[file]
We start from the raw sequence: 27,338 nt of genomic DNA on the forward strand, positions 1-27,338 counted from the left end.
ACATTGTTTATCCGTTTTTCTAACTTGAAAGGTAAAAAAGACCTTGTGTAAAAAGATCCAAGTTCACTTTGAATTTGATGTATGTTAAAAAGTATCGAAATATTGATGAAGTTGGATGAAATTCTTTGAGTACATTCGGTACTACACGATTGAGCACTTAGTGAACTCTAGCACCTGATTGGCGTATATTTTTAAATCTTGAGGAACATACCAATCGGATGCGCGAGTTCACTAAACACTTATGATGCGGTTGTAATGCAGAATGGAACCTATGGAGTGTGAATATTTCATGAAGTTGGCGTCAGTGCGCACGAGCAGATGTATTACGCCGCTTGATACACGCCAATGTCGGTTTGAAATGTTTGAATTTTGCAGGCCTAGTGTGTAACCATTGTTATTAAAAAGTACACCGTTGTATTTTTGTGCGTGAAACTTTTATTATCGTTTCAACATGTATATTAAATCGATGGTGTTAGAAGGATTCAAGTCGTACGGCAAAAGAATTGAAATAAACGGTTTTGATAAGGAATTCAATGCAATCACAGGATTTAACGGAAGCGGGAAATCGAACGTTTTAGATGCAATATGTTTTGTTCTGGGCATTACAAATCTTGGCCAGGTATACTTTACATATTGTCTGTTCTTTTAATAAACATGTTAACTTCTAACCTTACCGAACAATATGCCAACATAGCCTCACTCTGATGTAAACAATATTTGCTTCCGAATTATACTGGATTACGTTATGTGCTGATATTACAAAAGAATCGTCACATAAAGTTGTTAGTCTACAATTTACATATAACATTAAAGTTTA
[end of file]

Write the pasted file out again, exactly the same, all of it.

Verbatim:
We start from the raw sequence: 27,338 nt of genomic DNA on the forward strand, positions 1-27,338 counted from the left end.
ACATTGTTTATCCGTTTTTCTAACTTGAAAGGTAAAAAAGACCTTGTGTAAAAAGATCCAAGTTCACTTTGAATTTGATGTATGTTAAAAAGTATCGAAATATTGATGAAGTTGGATGAAATTCTTTGAGTACATTCGGTACTACACGATTGAGCACTTAGTGAACTCTAGCACCTGATTGGCGTATATTTTTAAATCTTGAGGAACATACCAATCGGATGCGCGAGTTCACTAAACACTTATGATGCGGTTGTAATGCAGAATGGAACCTATGGAGTGTGAATATTTCATGAAGTTGGCGTCAGTGCGCACGAGCAGATGTATTACGCCGCTTGATACACGCCAATGTCGGTTTGAAATGTTTGAATTTTGCAGGCCTAGTGTGTAACCATTGTTATTAAAAAGTACACCGTTGTATTTTTGTGCGTGAAACTTTTATTATCGTTTCAACATGTATATTAAATCGATGGTGTTAGAAGGATTCAAGTCGTACGGCAAAAGAATTGAAATAAACGGTTTTGATAAGGAATTCAATGCAATCACAGGATTTAACGGAAGCGGGAAATCGAACGTTTTAGATGCAATATGTTTTGTTCTGGGCATTACAAATCTTGGCCAGGTATACTTTACATATTGTCTGTTCTTTTAATAAACATGTTAACTTCTAACCTTACCGAACAATATGCCAACATAGCCTCACTCTGATGTAAACAATATTTGCTTCCGAATTATACTGGATTACGTTATGTGCTGATATTACAAAAGAATCGTCACATAAAGTTGTTAGTCTACAATTTACATATAACATTAAAGTTTA